Following on his success in HM, HapPy rolled out HM2 for Tribes 2. This one did the same thing for T2 that HM did for T1, but added a new twist, an aimbot. Aimbots for T1 exist but only a few people have them, specifically L Spyro and nofix, each coding their own.
I had in-game recordings of Spyro and nofix running their aimbots in an ultra and base match respectively, it was fun to watch the realisation sink in on the players being slaughtered. And the accusations. Lol. It was always fun to obs nofix in matches as he was otherwise a good player. L Spyro only seemed interested in games to see if he could hack them, not play them.
Remember the first time you fired up T2? Today the image quality of T2 and especially T1 are laughable compared to pc games made in the last 15 years, but they were decent for their time. The owner of the coffee shop had preordered T2 and had Rusticles and I install and set it up when it showed up. We were amazed at the image quality improvement over Tribes, and T2 had water! If you ever saw water in Tribes you'd understand why we were so blown away with a puddle of water in T2.
And Derms. T1 did not have derms so that was new. And yes as mentioned by many the game was filled with glitches, it even had slightly different models and/or textures than those common to T2 today, but to say we were enthusiastic is an understatement. Also the master server lists for both T1 and T2 were filled with servers that were in turn maxed out in player count then. If you ever played at places like Houston or Miami Vehicles in T2 or any Homelan Federation Shifter mod server in T1 you know what I mean. Today T2 has like 20 servers and 20 players on a good nite mostly playing classic, T1 might have 40 servers and 30 players and the majority will be rpg mod players.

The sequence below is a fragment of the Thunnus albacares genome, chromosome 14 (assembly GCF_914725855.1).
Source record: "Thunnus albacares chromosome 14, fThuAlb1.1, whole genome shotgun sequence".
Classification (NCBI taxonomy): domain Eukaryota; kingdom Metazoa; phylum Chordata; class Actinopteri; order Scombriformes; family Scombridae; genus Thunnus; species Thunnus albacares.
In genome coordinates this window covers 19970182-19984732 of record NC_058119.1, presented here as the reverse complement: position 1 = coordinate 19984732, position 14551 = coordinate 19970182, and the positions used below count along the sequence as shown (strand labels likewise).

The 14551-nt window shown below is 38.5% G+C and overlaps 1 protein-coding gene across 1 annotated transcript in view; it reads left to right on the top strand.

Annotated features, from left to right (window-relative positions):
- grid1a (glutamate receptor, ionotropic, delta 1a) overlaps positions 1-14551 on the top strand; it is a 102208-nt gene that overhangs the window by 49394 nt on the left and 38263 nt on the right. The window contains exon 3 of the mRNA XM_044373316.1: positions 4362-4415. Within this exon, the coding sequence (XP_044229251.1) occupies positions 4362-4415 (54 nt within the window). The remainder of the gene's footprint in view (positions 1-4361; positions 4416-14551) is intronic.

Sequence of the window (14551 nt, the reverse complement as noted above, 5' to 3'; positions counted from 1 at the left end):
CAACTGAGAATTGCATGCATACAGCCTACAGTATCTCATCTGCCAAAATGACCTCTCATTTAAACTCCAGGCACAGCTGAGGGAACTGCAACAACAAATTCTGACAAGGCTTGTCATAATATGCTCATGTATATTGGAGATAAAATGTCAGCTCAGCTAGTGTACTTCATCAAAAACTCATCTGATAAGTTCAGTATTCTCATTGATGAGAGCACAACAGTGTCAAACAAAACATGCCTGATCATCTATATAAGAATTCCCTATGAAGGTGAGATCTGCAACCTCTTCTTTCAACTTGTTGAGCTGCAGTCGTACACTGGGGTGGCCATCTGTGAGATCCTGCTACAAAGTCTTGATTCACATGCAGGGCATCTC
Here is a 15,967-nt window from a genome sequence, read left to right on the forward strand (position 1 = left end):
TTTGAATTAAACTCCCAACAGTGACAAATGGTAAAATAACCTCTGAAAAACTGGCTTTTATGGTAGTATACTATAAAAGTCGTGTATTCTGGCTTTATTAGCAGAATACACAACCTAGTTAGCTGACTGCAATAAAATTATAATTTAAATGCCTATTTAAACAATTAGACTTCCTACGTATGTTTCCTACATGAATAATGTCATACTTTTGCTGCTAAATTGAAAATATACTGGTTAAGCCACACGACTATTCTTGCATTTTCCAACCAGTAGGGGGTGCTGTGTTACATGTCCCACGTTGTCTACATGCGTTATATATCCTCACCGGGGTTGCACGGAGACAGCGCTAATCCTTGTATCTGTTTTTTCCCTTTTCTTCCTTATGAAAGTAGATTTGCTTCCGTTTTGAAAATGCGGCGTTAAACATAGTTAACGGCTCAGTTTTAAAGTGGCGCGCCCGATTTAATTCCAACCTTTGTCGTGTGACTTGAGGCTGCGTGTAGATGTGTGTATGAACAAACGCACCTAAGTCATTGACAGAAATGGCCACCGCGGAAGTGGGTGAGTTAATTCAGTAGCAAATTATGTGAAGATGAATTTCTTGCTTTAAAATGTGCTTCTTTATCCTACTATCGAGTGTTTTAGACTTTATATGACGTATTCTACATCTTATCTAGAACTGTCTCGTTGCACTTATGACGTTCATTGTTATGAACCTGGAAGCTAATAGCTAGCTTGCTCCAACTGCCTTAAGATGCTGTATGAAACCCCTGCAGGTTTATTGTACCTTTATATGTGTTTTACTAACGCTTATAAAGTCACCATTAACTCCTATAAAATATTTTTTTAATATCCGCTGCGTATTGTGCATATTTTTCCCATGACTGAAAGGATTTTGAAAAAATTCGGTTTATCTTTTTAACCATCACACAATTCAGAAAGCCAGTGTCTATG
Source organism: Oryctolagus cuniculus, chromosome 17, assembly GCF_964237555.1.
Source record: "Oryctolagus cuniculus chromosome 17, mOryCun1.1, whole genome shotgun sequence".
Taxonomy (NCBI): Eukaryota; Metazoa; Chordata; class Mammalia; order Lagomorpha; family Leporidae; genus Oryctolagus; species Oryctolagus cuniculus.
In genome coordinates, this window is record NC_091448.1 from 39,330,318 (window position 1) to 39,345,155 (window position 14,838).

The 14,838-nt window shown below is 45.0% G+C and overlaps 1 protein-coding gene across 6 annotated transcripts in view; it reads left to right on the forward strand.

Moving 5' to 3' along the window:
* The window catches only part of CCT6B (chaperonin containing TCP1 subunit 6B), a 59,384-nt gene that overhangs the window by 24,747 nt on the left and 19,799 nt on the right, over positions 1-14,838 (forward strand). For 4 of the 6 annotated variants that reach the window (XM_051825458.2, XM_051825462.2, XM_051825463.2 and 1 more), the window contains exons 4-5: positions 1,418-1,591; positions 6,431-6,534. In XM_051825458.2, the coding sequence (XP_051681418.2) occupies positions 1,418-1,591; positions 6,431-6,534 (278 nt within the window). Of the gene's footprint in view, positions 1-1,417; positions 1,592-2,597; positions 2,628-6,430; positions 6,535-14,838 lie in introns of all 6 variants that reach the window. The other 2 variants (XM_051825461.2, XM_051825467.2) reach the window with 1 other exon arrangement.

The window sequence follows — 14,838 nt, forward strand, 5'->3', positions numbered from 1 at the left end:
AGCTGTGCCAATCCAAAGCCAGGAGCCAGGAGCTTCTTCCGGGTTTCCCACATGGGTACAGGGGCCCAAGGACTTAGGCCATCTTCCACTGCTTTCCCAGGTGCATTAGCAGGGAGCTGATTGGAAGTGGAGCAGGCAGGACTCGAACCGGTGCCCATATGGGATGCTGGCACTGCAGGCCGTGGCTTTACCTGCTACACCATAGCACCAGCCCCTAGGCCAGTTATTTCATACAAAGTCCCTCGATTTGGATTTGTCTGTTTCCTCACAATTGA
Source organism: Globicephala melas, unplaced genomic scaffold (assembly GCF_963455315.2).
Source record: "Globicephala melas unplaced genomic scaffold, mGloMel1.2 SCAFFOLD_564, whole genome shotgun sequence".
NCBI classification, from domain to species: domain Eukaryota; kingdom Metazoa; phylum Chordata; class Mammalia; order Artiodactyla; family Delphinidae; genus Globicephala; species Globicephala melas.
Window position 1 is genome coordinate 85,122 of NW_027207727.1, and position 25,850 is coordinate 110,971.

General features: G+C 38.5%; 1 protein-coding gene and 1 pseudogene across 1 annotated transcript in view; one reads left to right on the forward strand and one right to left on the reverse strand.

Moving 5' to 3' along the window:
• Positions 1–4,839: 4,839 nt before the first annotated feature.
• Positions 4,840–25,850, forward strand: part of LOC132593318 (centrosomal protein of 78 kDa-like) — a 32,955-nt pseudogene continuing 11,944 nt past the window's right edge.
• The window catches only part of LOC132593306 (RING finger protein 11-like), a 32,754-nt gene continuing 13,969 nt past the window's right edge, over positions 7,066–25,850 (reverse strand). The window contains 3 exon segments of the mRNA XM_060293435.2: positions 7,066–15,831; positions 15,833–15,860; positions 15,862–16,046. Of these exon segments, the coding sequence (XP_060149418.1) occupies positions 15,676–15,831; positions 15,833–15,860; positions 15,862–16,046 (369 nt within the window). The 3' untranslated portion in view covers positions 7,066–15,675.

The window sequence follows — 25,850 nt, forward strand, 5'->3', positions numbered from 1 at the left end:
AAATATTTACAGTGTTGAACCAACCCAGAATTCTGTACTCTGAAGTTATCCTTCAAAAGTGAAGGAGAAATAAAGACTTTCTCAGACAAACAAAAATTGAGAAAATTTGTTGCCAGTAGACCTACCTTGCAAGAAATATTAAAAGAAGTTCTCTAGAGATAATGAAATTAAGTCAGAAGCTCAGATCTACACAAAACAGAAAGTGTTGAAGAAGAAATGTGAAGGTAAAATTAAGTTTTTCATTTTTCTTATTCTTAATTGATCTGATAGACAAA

Prior to wasting time at the coffee shop with Rusticles and the game pcs, my only exposure to pcs was the lowly Cyrix 586 rig at home, it ran 95 and then 98 when it came along. Most of the pcs at the cafe were of the pii 350 to 400mhz class, all running 98 - this being 1998 era.
Before the Cyrix I had some dos running laptop type systems used for HAM radio but nothing major or expensive. Never gamed on any of them, just used for office type work and seeing what all it could do. Then after being exposed to Tribes, the urge to build a more powerful pc for home use hit. I wanted a pc at home that'd game at least as well as the ones at the cafe. All the people I played Tribes with had innernets at home cept for me, plus they all had pcs that would play Tribes.